Boundary Peak – Dyer, Nevada - Atlas Obscura

Boundary Peak

Dyer, Nevada

The highest point in Nevada had to be decided by court order after California tried to claim it as their own. 


It took the Supreme Court to determine that this peak in Nevada is the state’s highest point, thanks to 19th century surveying margins of error.

The Von Schmidt Line, the diagonal line that starts at Lake Tahoe and ends at the Fort Mojave Indian Reservation named after its surveyor, cuts across a saddle on a mountain with two peaks. The eastern peak is Boundary Peak, the highest point in Nevada at 13,147 feet above sea level. The western peak is Montgomery Peak at 294 feet higher. However, the imprecise nature of the original survey and later resurveys led to disagreement over where the line really is on the ground. The now ghost town of Aurora elected two sets of officials in 1863, one for California and one for Nevada Territory because it was uncertain which side of the line they were on.

There were continuing disputes between California and Nevada  until 1977 when California filed a lawsuit against Nevada to firmly establish the line on the ground. California v. Nevada had far ranging implications for the municipalities along the line as well as the casinos near Lake Tahoe, which might find themselves in California and thus be suddenly illegal. The Supreme Court ruled that the Von Schmidt Line was the official boundary in 1980, settling all disputes, and putting Boundary Peak and Aurora in Nevada. If the line was moved a bit eastward as per California v. Nevada, Wheeler Peak in the Great Basin National Park would be Nevada’s highest point.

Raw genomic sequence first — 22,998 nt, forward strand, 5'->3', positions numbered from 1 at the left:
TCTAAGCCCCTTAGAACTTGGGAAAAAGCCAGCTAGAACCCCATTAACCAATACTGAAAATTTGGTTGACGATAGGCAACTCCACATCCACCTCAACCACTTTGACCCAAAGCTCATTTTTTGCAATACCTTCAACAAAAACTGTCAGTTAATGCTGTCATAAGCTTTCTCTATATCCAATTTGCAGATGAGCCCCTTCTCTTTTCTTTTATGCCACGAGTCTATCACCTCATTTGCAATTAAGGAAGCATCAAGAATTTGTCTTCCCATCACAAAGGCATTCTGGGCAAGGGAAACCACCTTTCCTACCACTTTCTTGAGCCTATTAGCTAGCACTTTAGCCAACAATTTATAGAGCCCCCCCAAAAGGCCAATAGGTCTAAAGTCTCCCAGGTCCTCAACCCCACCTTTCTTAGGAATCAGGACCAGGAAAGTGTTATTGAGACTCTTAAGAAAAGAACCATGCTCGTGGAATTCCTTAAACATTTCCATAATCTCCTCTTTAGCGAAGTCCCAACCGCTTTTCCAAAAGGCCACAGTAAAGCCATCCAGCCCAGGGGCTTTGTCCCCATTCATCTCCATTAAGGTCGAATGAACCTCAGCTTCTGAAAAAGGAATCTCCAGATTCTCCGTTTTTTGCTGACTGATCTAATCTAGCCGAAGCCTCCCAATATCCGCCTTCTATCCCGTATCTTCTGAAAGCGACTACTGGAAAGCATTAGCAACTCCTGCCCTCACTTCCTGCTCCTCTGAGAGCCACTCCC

Boundary Peak is in the deserts near Death Valley, so climbers should come prepared with plenty of water and maps and a compass to stay on trail. Going off trail in this area could mean extremely hot days or extremely cold nights while waiting for a very expensive rescue. The Queen Mine Route starts near two abandoned mine shafts and winds for three miles up the mountain, with scrambles up scree fields along the way.

Know Before You Go

From Route 6 near Bishop, CA, go south on Route 264 towards Dyer, NV, and turn west on Trail Canyon Road. This road may be only suitable for 4WD in parts, and weather may cause washes to flood. Park at the Queen Mine Route trailhead and hike 3 miles to the summit. Be prepared with more than adequate water, maps, and compass or GPS. Check with the White Mountain Ranger District in Bishop for trail and road conditions.

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July 28, 2014

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